by Hilary Kramer | April 6, 2012 1:13 pm
With the Federal Reserve having kept interest rates at historical lows near 0% for more than three years now, many stocks kick out dividend yields far in excess of what you get in savings accounts, CDs and money market funds.
One thing we can be sure about is the direction interest rates will go next: It has to be up.
It’s less certain how fast they will move and how long the move will last, but we’ve seen rates start to move a little bit recently. The yield on 10-year U.S. Treasuries rose from 1.87% at the end of last year to a high of 2.4% last month; it currently is around 2.2%.
Does the prospect of higher interest rates make dividend-paying stocks less attractive? No. We are moving toward the point where interest rates could become more competitive, but there are enough concerns around the world to keep the safety of Treasuries appealing to investors, which should keep yields from rising in a hurry. As a result, many good stocks still have higher yields than 10-year Treasury notes, and I expect that to hold true for a while.
That might not be the case further out in, say, two years, and that’s why it’s important to look for more than yield in dividend-paying stocks. You also want to look for companies that consistently increase their dividends. A company yielding 2% today that increases its dividend each year will often be a better buy over the long term than a stock with a 3% yield but a flat dividend.
Another reason: Companies only raise dividends if they are comfortable with their outlooks, thereby increasing the probability the stock will increase in value while you collect the dividends.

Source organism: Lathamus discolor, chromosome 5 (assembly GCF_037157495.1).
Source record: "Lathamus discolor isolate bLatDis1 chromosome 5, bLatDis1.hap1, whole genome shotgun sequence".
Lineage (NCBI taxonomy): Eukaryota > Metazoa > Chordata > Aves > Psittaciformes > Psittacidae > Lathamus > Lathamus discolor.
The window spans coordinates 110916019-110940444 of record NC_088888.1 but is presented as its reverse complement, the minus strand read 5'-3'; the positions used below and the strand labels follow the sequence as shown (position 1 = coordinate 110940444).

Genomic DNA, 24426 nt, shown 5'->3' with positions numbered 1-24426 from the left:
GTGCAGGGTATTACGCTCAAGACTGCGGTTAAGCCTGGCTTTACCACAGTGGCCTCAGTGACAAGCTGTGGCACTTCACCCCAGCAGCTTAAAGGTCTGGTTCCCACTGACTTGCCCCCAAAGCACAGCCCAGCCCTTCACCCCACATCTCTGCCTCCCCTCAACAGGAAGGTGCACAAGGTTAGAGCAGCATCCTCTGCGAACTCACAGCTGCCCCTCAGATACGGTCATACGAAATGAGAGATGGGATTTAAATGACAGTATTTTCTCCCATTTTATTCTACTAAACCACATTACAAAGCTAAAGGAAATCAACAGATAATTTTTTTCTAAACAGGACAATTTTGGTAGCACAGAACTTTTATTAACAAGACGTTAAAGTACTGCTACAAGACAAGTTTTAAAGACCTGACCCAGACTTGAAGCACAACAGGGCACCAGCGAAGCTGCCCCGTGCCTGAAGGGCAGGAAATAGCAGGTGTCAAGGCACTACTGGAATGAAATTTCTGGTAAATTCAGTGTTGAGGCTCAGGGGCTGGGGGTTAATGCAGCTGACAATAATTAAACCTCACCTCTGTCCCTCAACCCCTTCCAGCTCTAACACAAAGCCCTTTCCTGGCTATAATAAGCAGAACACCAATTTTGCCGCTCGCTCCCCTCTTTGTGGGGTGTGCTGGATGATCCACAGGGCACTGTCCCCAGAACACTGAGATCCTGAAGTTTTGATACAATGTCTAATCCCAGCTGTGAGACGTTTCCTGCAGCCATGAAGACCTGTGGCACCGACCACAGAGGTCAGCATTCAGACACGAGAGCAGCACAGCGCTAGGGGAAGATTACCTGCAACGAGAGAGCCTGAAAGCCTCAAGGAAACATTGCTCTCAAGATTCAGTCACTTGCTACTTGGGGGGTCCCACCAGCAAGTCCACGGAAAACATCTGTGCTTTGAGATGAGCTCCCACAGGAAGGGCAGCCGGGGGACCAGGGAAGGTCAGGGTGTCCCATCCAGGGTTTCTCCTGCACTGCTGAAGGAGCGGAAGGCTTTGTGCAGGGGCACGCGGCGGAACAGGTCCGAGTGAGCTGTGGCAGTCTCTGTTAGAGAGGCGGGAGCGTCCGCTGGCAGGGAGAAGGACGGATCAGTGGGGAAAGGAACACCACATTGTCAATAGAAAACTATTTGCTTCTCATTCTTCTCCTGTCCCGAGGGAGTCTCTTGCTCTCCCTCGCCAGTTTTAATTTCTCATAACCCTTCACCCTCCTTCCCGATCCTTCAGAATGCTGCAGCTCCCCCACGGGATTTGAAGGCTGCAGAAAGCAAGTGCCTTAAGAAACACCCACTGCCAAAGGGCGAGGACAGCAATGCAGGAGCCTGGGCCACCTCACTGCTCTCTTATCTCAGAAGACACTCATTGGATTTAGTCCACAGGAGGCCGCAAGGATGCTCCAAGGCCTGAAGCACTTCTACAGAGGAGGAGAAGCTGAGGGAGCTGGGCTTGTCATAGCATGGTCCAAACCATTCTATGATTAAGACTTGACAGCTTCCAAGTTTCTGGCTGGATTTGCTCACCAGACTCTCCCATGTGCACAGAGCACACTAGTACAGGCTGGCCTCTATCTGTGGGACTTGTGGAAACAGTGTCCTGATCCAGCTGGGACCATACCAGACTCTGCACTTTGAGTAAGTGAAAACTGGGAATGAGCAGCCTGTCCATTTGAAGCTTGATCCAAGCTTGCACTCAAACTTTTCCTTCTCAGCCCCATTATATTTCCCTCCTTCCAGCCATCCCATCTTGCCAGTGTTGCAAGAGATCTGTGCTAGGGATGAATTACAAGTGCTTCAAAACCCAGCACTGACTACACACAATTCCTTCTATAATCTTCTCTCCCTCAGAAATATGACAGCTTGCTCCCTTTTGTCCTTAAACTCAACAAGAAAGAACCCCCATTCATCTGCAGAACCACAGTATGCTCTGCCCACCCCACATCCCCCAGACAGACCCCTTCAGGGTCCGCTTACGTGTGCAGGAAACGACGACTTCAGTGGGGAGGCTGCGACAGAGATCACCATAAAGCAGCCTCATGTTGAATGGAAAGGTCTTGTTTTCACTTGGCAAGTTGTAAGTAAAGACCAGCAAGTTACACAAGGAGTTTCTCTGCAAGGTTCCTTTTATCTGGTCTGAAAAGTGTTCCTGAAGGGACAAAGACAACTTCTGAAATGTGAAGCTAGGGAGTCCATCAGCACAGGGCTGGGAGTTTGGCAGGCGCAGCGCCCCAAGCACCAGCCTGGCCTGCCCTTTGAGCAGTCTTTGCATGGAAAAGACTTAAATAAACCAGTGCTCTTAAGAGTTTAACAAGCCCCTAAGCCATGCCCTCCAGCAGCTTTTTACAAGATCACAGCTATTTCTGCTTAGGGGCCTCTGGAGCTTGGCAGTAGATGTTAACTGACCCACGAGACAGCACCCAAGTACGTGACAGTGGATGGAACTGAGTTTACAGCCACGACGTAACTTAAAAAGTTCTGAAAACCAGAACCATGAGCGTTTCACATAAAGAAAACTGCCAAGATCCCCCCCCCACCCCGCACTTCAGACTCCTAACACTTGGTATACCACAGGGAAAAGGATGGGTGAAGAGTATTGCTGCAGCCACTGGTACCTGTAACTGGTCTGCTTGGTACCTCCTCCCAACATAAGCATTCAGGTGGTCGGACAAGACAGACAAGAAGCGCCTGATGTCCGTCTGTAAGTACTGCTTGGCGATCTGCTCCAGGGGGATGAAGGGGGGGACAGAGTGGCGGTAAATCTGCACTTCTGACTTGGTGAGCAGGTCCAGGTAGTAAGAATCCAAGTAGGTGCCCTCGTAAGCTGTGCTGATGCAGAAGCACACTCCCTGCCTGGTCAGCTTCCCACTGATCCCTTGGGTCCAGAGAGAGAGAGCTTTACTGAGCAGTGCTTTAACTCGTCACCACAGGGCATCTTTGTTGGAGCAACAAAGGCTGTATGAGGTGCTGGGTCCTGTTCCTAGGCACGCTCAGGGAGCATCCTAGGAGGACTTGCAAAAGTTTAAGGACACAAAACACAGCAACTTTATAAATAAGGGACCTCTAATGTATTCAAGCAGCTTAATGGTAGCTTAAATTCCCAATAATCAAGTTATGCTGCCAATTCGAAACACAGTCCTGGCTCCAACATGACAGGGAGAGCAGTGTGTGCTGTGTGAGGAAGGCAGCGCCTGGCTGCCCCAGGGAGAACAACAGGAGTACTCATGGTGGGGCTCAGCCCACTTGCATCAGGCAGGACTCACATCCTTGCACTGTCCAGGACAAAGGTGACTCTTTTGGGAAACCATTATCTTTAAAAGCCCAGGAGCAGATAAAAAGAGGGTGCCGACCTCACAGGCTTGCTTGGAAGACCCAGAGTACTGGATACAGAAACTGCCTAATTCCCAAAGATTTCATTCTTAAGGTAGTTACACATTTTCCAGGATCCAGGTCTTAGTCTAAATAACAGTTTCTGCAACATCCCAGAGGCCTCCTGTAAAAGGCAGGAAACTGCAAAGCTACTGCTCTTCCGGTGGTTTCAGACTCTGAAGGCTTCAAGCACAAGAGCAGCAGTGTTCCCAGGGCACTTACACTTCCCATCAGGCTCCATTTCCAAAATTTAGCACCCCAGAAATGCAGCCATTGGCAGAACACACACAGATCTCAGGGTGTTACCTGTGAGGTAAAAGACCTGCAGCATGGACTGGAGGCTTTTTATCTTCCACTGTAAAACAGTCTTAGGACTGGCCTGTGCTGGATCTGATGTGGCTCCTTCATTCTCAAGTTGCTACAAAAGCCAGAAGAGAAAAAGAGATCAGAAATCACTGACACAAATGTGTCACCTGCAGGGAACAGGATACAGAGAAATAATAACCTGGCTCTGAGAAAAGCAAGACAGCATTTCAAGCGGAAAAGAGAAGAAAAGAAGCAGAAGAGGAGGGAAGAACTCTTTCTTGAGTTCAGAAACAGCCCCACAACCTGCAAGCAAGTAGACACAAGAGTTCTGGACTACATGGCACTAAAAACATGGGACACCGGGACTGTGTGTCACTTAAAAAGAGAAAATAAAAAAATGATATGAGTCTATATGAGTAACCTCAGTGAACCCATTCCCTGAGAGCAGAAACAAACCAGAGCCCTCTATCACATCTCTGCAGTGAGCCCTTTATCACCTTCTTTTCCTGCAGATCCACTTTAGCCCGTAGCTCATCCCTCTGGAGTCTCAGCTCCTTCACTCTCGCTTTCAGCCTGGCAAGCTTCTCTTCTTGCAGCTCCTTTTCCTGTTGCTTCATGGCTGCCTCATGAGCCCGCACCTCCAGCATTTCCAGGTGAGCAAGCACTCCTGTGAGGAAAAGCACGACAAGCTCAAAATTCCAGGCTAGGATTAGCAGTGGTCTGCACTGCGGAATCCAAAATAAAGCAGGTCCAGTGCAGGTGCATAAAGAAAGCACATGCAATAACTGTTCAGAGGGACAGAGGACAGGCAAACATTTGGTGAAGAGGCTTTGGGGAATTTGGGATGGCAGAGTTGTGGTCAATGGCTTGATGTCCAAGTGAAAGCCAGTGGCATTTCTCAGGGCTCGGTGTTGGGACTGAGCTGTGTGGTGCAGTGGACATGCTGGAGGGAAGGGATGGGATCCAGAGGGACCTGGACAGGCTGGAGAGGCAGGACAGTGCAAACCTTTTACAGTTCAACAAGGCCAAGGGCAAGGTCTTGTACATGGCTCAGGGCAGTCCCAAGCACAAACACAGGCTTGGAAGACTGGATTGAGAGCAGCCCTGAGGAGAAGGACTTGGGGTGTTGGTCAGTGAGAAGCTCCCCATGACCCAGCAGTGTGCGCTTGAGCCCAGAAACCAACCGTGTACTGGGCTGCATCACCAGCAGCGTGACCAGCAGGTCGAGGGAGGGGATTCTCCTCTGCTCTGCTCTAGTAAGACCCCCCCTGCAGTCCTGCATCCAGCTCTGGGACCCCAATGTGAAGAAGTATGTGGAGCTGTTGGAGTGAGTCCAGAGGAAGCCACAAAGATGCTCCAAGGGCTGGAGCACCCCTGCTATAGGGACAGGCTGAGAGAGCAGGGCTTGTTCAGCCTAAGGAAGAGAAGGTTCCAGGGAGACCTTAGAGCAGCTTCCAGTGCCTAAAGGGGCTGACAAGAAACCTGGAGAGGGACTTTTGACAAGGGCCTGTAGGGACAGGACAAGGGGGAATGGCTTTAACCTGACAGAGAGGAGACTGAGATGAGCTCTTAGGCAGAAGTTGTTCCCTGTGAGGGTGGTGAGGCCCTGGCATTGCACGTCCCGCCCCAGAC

Here are four U.S. blue chips worth a look right because they have solid yields, strong histories of raising dividends and promising outlooks:
Global food giant General Mills (NYSE:GIS) yields an attractive 3.1%, and it’s a yield you can count on. General Mills has paid a dividend for 113 years, never lowering it. Over the last five years, the dividend has jumped from 72 cents to $1.12, an average increase of 10.5% a year. The company’s fiscal year ends in June, and for the last eight years (2004-11), GIS has raised the dividend at that time.
The stock itself is in good position to move higher, too, given that General Mills finally is executing its international strategy. Third-quarter net international sales grew 51% to $1.04 billion. Commodity prices were an overhang in the last earnings report, but they should moderate, and the company was able to pass the price increases to consumers, a sign of strength. General Mills also is adept at finding growth organically — like creating new consumer segments such as healthy snacks.
Another food company is Campbell Soup (NYSE:CPB). Earnings have struggled a bit in recent years, but cash on the balance sheet is $322 million, which bodes well for the current 3.4% dividend yield. The company also has raised the dividend steadily, growing an average of 7.7% annually over the last five years.